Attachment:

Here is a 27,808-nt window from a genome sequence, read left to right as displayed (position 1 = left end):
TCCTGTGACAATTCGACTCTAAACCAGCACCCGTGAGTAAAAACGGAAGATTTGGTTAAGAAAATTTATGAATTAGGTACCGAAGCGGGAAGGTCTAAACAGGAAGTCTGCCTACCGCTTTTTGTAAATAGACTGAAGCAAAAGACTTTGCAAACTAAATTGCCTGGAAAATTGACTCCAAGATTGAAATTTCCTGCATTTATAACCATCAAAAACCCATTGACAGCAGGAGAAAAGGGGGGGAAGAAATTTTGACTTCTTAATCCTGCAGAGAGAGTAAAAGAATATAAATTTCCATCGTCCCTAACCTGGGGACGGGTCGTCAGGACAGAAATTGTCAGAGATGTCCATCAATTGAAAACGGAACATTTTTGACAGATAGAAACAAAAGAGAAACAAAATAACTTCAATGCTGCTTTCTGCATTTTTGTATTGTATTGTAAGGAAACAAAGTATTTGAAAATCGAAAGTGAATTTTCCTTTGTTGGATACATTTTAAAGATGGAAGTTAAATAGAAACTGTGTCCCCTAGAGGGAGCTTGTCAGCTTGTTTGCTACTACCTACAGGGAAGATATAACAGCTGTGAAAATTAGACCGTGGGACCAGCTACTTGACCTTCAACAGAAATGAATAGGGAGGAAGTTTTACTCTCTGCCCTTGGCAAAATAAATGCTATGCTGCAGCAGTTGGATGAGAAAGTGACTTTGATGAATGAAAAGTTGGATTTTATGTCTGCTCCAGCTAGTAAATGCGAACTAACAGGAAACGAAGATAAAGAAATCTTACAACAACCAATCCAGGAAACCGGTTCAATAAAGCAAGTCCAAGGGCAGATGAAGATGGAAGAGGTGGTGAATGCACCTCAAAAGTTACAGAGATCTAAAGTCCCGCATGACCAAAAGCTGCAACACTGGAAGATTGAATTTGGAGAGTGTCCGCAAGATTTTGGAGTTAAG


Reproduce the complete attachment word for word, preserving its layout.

Here is a 27,808-nt window from a genome sequence, read left to right as displayed (position 1 = left end):
TCCTGTGACAATTCGACTCTAAACCAGCACCCGTGAGTAAAAACGGAAGATTTGGTTAAGAAAATTTATGAATTAGGTACCGAAGCGGGAAGGTCTAAACAGGAAGTCTGCCTACCGCTTTTTGTAAATAGACTGAAGCAAAAGACTTTGCAAACTAAATTGCCTGGAAAATTGACTCCAAGATTGAAATTTCCTGCATTTATAACCATCAAAAACCCATTGACAGCAGGAGAAAAGGGGGGGAAGAAATTTTGACTTCTTAATCCTGCAGAGAGAGTAAAAGAATATAAATTTCCATCGTCCCTAACCTGGGGACGGGTCGTCAGGACAGAAATTGTCAGAGATGTCCATCAATTGAAAACGGAACATTTTTGACAGATAGAAACAAAAGAGAAACAAAATAACTTCAATGCTGCTTTCTGCATTTTTGTATTGTATTGTAAGGAAACAAAGTATTTGAAAATCGAAAGTGAATTTTCCTTTGTTGGATACATTTTAAAGATGGAAGTTAAATAGAAACTGTGTCCCCTAGAGGGAGCTTGTCAGCTTGTTTGCTACTACCTACAGGGAAGATATAACAGCTGTGAAAATTAGACCGTGGGACCAGCTACTTGACCTTCAACAGAAATGAATAGGGAGGAAGTTTTACTCTCTGCCCTTGGCAAAATAAATGCTATGCTGCAGCAGTTGGATGAGAAAGTGACTTTGATGAATGAAAAGTTGGATTTTATGTCTGCTCCAGCTAGTAAATGCGAACTAACAGGAAACGAAGATAAAGAAATCTTACAACAACCAATCCAGGAAACCGGTTCAATAAAGCAAGTCCAAGGGCAGATGAAGATGGAAGAGGTGGTGAATGCACCTCAAAAGTTACAGAGATCTAAAGTCCCGCATGACCAAAAGCTGCAACACTGGAAGATTGAATTTGGAGAGTGTCCGCAAGATTTTGGAGTTAAG